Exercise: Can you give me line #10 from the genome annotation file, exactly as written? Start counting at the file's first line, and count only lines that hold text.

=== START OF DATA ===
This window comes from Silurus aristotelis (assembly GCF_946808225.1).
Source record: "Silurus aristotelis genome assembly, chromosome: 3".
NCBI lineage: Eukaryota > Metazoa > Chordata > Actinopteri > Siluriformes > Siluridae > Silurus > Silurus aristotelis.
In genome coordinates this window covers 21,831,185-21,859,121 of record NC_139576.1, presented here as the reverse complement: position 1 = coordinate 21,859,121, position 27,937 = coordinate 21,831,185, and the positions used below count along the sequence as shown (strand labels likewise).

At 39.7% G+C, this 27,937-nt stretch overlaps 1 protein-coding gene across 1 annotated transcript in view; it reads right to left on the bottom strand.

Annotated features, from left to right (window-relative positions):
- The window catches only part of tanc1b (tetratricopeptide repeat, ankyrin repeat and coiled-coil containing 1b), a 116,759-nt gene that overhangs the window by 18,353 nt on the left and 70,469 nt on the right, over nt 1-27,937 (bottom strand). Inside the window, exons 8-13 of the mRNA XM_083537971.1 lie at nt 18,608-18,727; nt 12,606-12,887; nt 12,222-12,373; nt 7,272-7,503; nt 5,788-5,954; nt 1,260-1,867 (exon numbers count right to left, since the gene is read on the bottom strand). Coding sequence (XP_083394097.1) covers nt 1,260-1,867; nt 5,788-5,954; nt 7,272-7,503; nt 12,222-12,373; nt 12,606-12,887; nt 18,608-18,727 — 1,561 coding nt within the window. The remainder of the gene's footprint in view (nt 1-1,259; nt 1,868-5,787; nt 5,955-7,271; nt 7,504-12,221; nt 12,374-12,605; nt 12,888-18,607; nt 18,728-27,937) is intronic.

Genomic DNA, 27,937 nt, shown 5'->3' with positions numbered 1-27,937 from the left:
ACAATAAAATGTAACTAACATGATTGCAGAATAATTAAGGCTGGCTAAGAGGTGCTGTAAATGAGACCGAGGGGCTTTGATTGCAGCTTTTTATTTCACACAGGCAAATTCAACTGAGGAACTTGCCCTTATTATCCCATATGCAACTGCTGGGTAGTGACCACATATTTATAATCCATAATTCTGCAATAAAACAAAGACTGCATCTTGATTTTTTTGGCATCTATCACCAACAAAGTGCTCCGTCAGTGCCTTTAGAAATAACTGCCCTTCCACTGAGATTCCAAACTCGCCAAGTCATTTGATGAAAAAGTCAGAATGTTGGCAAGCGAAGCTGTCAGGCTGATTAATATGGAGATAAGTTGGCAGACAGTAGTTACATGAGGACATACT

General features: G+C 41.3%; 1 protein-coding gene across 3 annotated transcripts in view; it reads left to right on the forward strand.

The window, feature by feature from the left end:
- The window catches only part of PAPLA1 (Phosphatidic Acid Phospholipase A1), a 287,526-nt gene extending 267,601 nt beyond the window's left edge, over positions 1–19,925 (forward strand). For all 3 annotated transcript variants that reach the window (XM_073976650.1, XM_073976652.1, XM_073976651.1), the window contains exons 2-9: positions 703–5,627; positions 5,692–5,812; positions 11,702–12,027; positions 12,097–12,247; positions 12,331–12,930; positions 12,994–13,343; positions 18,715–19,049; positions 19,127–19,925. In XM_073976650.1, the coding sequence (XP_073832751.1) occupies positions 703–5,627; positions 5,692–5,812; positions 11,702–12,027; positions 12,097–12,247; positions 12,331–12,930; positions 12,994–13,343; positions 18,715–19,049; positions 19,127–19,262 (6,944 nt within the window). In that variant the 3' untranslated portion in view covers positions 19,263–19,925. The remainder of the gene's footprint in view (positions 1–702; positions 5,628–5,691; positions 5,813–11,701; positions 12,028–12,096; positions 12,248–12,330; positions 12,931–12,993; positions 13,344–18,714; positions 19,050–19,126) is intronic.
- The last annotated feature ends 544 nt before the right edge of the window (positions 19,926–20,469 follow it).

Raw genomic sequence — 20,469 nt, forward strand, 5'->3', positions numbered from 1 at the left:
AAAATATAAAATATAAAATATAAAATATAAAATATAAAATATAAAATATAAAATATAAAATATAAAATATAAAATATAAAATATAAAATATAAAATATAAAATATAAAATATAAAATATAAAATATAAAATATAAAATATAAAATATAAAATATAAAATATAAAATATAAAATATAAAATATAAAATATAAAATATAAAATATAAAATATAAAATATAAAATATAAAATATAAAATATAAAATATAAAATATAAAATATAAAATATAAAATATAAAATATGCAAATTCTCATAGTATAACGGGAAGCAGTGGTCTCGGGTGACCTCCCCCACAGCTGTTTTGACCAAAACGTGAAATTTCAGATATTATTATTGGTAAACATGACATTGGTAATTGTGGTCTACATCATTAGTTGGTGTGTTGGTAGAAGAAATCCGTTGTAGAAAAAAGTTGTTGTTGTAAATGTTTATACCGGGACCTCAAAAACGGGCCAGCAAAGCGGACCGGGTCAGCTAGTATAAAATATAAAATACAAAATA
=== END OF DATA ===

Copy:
General features: G+C 41.3%; 1 protein-coding gene across 3 annotated transcripts in view; it reads left to right on the forward strand.